Shipboard defense is the focus of several Coast Guard Research and Development Center projects that aim to bring new capabilities to
a wide range of missions.
“Currently, the [center] is exploring a number of projects which may have ship defense applications, including Joint Non-Lethal Weapons Directorate Small Vessel
Entanglement, Non-Lethal Impact Munitions, Non-Compliant Vessel Stopping Using Less-than-Lethal Radio
Frequency Technologies and Robotic Aircraft for
Maritime Public Safety,” said LT David Couture, a
spokesman for the center.
The New London, Conn., facility always is looking
for new technology to incorporate into the fleet, he
said. Since 1962, the center has been in the business of
building and providing new technologies to all Coast
For operational security reasons, the distribution
of the detailed objectives, tests and results of the center’s projects is strictly controlled. Ultimately, decisions to implement the findings of a report from the
center, in whole or in part, must be made by the applicable sponsoring office at Coast Guard Headquarters
The Joint Non-Lethal Weapons
Directorate Small Vessel Entanglement project started in December
2007 and is expected to conclude in
December 2016. The project is a
partnership with the Office of Naval
Research, the Joint Non-Lethal
Weapons Directorate and the
Department of Defense (DoD) to
support missions in the Western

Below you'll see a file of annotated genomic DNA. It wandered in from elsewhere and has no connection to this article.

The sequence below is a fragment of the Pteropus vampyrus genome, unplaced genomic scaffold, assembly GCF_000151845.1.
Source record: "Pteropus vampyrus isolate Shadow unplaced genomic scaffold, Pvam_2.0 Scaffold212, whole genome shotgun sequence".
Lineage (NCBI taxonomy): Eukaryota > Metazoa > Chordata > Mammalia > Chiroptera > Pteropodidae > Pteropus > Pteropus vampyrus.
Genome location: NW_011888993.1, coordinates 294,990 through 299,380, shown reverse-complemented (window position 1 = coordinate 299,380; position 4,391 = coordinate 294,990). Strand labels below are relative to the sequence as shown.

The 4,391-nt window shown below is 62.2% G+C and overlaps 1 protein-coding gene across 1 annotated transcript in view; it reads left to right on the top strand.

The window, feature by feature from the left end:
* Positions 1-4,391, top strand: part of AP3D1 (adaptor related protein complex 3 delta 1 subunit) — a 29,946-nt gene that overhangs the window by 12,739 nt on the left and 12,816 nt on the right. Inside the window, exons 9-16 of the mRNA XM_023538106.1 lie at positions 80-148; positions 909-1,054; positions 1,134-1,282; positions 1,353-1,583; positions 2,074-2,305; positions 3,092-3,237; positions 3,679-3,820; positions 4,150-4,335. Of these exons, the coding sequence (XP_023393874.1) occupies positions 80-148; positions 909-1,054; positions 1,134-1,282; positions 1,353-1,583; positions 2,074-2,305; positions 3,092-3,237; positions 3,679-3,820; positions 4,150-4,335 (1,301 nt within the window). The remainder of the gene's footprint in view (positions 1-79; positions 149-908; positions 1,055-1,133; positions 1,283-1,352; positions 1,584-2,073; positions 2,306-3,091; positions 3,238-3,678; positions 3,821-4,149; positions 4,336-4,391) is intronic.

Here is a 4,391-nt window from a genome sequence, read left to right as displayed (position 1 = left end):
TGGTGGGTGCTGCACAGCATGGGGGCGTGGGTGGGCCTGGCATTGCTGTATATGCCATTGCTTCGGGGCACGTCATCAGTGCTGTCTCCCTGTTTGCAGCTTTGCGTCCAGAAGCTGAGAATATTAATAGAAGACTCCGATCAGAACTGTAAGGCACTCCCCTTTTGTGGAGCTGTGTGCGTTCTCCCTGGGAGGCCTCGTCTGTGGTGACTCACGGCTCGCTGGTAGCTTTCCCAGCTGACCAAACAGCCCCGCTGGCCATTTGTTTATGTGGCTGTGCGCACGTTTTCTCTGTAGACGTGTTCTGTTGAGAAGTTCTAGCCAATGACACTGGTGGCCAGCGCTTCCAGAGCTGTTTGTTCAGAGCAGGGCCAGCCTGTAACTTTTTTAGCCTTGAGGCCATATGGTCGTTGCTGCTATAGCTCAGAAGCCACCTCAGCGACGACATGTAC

Hemisphere Strategy. It is designed
to add a non-lethal capability to stop
a non-compliant vessel that the
service currently is lacking.
The center has a team with Naval
Surface Warfare Centers in Dahlgren, Va., and Carderock, Md., that is developing a Small
Naval Arresting Rope Entangler (SNARE). The SNARE
prototype currently is fielded in a Limited User
Evaluation to confirm its performance as an escalation-of-force option. Once that is complete, the center will
draft and finalize tactics, techniques and procedures for
Coast Guard fleet use.
The Non-Compliant Vessel Stopping Using Less-than-Lethal Radio Frequency Technologies project is gathering
information on available vessel-stopping technologies
and selecting the most promising for further evaluation.
During this process, the center will identify mission
requirements for possible Coast Guard applications,
identify weight, size and power issues for selected
technologies and missions, attend demonstrations by
other government agencies and participate in testing a
prototype on a platform.
The project, which is a partnership with the Office
of Naval Research, Naval Surface Warfare Center
Dahlgren Division and Joint Non-lethal Weapons
Directorate, began in December 2014 and is slated to
conclude in December 2018. It, too, is expected to support the Western Hemisphere Strategy released by the
Coast Guard in September 2014.
As threats evolve and mission needs change,
R&D focuses on non-lethal and unmanned technologies
By JOHN C. MARCARIO, Special Correspondent
Preparing for the Future
The Coast Guard Research and Development Center is working
on a number of ship defense-related projects that will help shape
the future force.
; The Robotic Aircraft for Maritime Public Safety project is testing unmanned system capabilities for the fleet.
; The service is partnering with the Office of Naval Research on
a number of projects.
; The goal of several efforts is to assist the service in its expanded mission in the Western Hemisphere.